After the 2008 election, Democrats tried to translate the grassroots energy of the Obama campaign into something more durable. The result, Organizing for America, wasn’t much of a success. By and large, it existed on the periphery as President Obama played the inside game on the stimulus, health care, and financial reform. And because it was confined within the Democratic National Committee, it lacked the necessary autonomy.

It’s hard to know how much that mattered; on one hand, conservative Republicans in Congress weren’t going to bend to grassroots organizing, especially if it had Obama’s face on it. On the other, a stronger, more independent OFA wouldn’t have hurt, and might have even mitigated some of the political fallout from stimulus and health care reform.

Team Obama seems to have had the same conversation amongst themselves, and have fallen on the side of repeating the experiment, with far more emphasis on independence than before. To wit, Politico reports that the Obama campaign will relaunch as a tax-exempt nonprofit, separate from the DNC, with Jim Messina, Obama’s 2012 campaign manager, as chair of the organization. The group will be organized as a 501(c) 4, and as such, will be able to collect unlimited funds without having to disclose donors, further maximizing its independence. It will be called “Organizing For Action.”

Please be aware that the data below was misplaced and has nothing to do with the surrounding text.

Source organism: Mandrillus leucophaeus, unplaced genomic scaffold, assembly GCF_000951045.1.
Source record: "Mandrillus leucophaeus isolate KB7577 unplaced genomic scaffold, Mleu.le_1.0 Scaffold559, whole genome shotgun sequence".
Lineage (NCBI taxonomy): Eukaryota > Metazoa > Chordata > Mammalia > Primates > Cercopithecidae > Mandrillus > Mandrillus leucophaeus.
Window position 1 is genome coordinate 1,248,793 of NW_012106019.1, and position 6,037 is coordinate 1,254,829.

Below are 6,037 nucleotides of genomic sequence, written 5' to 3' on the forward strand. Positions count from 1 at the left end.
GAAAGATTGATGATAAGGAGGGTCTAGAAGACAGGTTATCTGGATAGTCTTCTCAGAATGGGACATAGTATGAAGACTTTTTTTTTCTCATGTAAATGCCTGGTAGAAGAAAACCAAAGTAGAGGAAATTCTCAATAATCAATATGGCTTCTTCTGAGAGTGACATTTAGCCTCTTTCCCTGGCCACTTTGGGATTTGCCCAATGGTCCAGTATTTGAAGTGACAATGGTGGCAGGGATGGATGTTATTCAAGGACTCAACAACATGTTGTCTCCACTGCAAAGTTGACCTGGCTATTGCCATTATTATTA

Messina explained the group’s purpose in a statement this morning. “We’ll work on the key battles of our generation, train the next generation of grassroots organizers and leaders, and organize around local issues in our own communities,” he wrote. “We’ll continue to support the President in creating jobs and growing the economy from the middle out, and in fighting for issues like immigration reform, climate change, balanced deficit reduction, and reducing gun violence.”

Again, it’s hard to say if grassroots action will be effective in pushing Congress to move on the president’s agenda. But given the huge infrastructure developed by the Obama campaign — including millions of email addresses and volunteers “tagged by geography and degree of devotion,” as Politico puts it — there’s no excuse for not putting it to further use.

The new OFA could, however, have an impact on Obama’s agenda  in another way. The central political problem faced by Democrats is this: How to make the midterm electorate look like the presidential one, rather than the older and whiter electorate of, say, 2010? A large, well-funded grassroots organization, devoted to persuasion and activism, could become the key tool to reactivating 2012 voters, and bringing them to the polls in 2014.

If the primary obstacle to Obama’s policies on guns, immigration, climate change, economic stimulus, taxes and other issues remains GOP control of the House, the organization could conceivably aid in the 2014 push to recapture the Lower Chamber. While that’s a long shot, an effective OFA could conceivably make it somewhat less of a long shot.

Jamelle Bouie is a staff writer at The American Prospect, where he writes a blog.